3
$\begingroup$

I know as a general rule it's good to keep questions simple if possible. I also think they can differ from case to case.

Can someone please suggest whether to split this question into two? Or leave it together as question 1 may help provide context to question 2?

Thank you

$\endgroup$
  • $\begingroup$ There is some flexibility, particularly when questions are so closely related that it's sort of silly to separate. Can you clarify why you think this one might need to be split? It doesn't look like anybody commented that it should be and it's gotten some answers already. $\endgroup$ – tpg2114 Jun 18 at 20:56
  • $\begingroup$ @tpg2114 - It has 3 votes to close and I don't know what the problem is. I thought it might be the 2 in 1 question. $\endgroup$ – Alex Doe Jun 18 at 21:06
  • 2
    $\begingroup$ There are two votes that it is an engineering question and one that it's unclear. I wouldn't worry too much about it at the moment, it takes 5 to put it on hold. If it does get 5, then you'll see the majority reason selected and can try to edit it so it can be reopened. $\endgroup$ – tpg2114 Jun 18 at 21:10
3
$\begingroup$

To answer the general question here -- it is, sometimes, okay to ask a couple questions at once if those questions are so tightly related that they can't really be separated. Your question is actually a decent example of that, because although you have written it as two questions, it's basically just one -- "Does the surface of a lens need to be a perfect sphere segment to operate as a concave lens" or something to that effect.

All the other details and questions are kind of ancillary to that. Once you understand what the shape needs to be for a lens to work as expected, you can answer for yourself whether the lens you proposed would work. Or, at the very least, you could ask a follow on question about what shape (or how to derive/determine the shape) a surface takes under suction or something to that effect.


From your comments, you are concerned because your question has (at this time) 3 close votes. Two of those votes are because the question appears to be about engineering. One is because somebody thought it was unclear.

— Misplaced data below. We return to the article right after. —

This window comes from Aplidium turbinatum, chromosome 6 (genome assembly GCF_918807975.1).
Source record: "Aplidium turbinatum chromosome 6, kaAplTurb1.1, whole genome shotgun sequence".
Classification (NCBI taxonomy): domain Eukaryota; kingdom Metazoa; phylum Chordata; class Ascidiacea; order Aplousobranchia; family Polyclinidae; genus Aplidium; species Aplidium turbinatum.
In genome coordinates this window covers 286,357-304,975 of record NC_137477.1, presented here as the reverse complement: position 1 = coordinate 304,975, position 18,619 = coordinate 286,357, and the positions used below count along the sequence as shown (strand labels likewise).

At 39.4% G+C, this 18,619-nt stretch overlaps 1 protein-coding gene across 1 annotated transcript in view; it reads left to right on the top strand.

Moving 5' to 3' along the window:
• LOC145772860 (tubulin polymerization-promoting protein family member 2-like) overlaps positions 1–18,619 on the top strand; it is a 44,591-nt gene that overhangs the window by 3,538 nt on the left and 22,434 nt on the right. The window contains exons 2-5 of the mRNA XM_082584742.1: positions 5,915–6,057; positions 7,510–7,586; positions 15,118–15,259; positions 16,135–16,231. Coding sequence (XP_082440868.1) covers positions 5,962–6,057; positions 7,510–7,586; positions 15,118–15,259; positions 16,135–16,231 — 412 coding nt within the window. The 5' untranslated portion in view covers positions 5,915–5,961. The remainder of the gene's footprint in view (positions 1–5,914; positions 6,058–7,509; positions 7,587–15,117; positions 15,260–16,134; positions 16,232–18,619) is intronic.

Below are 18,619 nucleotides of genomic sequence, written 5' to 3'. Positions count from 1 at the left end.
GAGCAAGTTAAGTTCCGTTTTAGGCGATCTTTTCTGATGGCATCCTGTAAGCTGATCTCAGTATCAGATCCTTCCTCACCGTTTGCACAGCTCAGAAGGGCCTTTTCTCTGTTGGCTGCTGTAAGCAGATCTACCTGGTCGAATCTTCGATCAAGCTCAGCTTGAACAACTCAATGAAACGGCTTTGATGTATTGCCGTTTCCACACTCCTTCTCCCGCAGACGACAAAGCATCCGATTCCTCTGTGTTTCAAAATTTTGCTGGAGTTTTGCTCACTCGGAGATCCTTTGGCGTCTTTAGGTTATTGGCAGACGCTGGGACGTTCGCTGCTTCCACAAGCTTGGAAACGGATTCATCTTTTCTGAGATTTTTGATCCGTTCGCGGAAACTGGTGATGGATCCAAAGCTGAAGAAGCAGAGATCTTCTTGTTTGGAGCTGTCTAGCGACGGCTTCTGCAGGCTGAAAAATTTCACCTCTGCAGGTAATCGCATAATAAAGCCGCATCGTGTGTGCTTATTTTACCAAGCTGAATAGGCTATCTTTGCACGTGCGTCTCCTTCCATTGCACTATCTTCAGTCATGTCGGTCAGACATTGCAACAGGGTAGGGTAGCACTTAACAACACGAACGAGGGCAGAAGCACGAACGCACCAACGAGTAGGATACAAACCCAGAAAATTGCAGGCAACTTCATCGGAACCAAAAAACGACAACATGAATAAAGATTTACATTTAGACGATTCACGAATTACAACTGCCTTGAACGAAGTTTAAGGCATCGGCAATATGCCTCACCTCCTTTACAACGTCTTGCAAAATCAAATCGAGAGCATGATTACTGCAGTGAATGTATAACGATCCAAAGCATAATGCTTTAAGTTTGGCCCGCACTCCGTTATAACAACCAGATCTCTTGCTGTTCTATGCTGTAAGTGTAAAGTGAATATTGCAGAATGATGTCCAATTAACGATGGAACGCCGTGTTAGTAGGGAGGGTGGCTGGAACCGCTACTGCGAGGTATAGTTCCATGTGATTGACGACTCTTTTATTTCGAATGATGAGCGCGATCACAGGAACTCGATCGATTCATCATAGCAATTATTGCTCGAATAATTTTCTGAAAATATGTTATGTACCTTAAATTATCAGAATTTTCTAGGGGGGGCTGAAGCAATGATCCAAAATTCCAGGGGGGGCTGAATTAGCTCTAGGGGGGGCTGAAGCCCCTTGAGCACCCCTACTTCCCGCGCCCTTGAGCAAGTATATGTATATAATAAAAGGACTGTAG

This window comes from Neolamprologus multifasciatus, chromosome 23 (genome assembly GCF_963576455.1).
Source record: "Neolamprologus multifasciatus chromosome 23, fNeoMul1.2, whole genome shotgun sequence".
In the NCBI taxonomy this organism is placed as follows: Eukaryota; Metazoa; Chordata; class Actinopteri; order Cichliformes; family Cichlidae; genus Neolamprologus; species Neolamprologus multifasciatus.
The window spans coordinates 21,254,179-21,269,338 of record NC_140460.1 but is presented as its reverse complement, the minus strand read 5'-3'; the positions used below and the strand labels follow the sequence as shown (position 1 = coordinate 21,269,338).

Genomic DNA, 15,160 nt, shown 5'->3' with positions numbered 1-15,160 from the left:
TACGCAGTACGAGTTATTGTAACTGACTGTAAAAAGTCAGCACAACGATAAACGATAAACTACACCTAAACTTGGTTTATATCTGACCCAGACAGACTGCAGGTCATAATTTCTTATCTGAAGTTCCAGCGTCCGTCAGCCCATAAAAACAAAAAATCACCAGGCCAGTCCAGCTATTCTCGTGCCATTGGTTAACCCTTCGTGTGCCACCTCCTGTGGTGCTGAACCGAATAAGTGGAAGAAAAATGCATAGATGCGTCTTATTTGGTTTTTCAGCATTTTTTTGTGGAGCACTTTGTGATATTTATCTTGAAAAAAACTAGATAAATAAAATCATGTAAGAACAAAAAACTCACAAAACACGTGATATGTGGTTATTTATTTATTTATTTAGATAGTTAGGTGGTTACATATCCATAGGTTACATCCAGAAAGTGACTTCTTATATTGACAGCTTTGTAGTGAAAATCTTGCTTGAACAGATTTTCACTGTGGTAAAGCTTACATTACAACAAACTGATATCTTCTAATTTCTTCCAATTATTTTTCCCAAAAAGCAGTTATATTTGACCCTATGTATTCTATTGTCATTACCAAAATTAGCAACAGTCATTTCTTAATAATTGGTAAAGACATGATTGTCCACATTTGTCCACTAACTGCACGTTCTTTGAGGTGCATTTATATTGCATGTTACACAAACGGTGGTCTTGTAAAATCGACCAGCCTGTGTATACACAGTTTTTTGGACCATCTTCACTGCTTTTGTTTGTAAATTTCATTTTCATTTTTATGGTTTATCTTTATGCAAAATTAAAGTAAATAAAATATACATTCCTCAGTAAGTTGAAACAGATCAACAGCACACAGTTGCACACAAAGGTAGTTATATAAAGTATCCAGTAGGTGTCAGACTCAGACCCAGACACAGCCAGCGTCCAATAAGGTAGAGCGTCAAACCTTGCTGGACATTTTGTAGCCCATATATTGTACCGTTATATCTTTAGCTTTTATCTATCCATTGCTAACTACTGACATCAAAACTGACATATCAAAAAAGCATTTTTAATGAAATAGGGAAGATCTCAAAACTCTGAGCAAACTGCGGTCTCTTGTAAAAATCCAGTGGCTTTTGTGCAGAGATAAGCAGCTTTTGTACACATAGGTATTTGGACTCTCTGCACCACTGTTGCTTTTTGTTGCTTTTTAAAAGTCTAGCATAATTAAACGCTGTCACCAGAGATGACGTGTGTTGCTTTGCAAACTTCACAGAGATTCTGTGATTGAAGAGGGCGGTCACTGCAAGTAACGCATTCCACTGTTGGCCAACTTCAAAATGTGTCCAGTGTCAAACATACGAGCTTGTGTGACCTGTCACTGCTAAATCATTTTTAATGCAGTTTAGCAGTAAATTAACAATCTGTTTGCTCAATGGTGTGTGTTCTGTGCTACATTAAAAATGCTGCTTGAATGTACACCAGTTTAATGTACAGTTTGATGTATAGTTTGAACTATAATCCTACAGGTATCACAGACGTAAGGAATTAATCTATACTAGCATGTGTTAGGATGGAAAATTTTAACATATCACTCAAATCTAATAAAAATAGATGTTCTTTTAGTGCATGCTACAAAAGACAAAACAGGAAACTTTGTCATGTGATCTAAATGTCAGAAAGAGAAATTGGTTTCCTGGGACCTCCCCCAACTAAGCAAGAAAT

It takes 5 votes to close something, and so until then it may not be something to worry about. You got some answers, it wasn't downvoted, so it could just be that a few people have an opinion but not enough to close it.

However, I can see why some feel it meets our definition of an engineering question. Particularly because you want to know if the approach you've chosen (vacuum pressure on plastic sheets) would work.

This can easily be modified so it is less about how you create the shape and more about A) what shapes are required, and B) a second question eventually about how to derive/determine/something the shape of an elastic surface under pressure forces.

Without knowing the final form of what B) might look like, I can't definitively say what would or wouldn't be on topic. But trying to determine the leading-order terms to balance external forces and internal stresses in a material could be on-topic if it is written correctly and doesn't run afoul of our policy on homework and exercise type questions.

$\endgroup$
  • $\begingroup$ If I write B) as "What shape will a plastic sheet take under pressure.." it would look a lot like a totally separate question with not much to do with the q. A) and then maybe a split in 2 question will be needed? $\endgroup$ – Alex Doe Jun 18 at 22:01
  • $\begingroup$ @AlexDoe It's hard to say without seeing it written out. People in the chat room might be able to help you craft it correctly. But I think "What shape will a plastic sheet take under pressure" would probably end up closed as either homework-like or engineering. $\endgroup$ – tpg2114 Jun 18 at 22:12
  • $\begingroup$ I don't think you need to split apart your current question -- in fact, it has answers already and so it would be poor form to radically change it. I wouldn't worry about it unless 5 people vote to close it and it gets put on hold. Then you can revise it, which will put it into the reopen queue and if you've addressed the flaws, then it will be reopened when 5 people vote to do so. $\endgroup$ – tpg2114 Jun 18 at 22:13
  • $\begingroup$ My question eventually got put on hold as "off topic"/"engineering". I did a search in physics SE for "What shape" and found lots of questions asking what shape would x material take under x circumstances. Why is mine different? Just because this physics concept would be used in some engineering project later on? $\endgroup$ – Alex Doe Jun 19 at 17:16

You must log in to answer this question.

Not the answer you're looking for? Browse other questions tagged .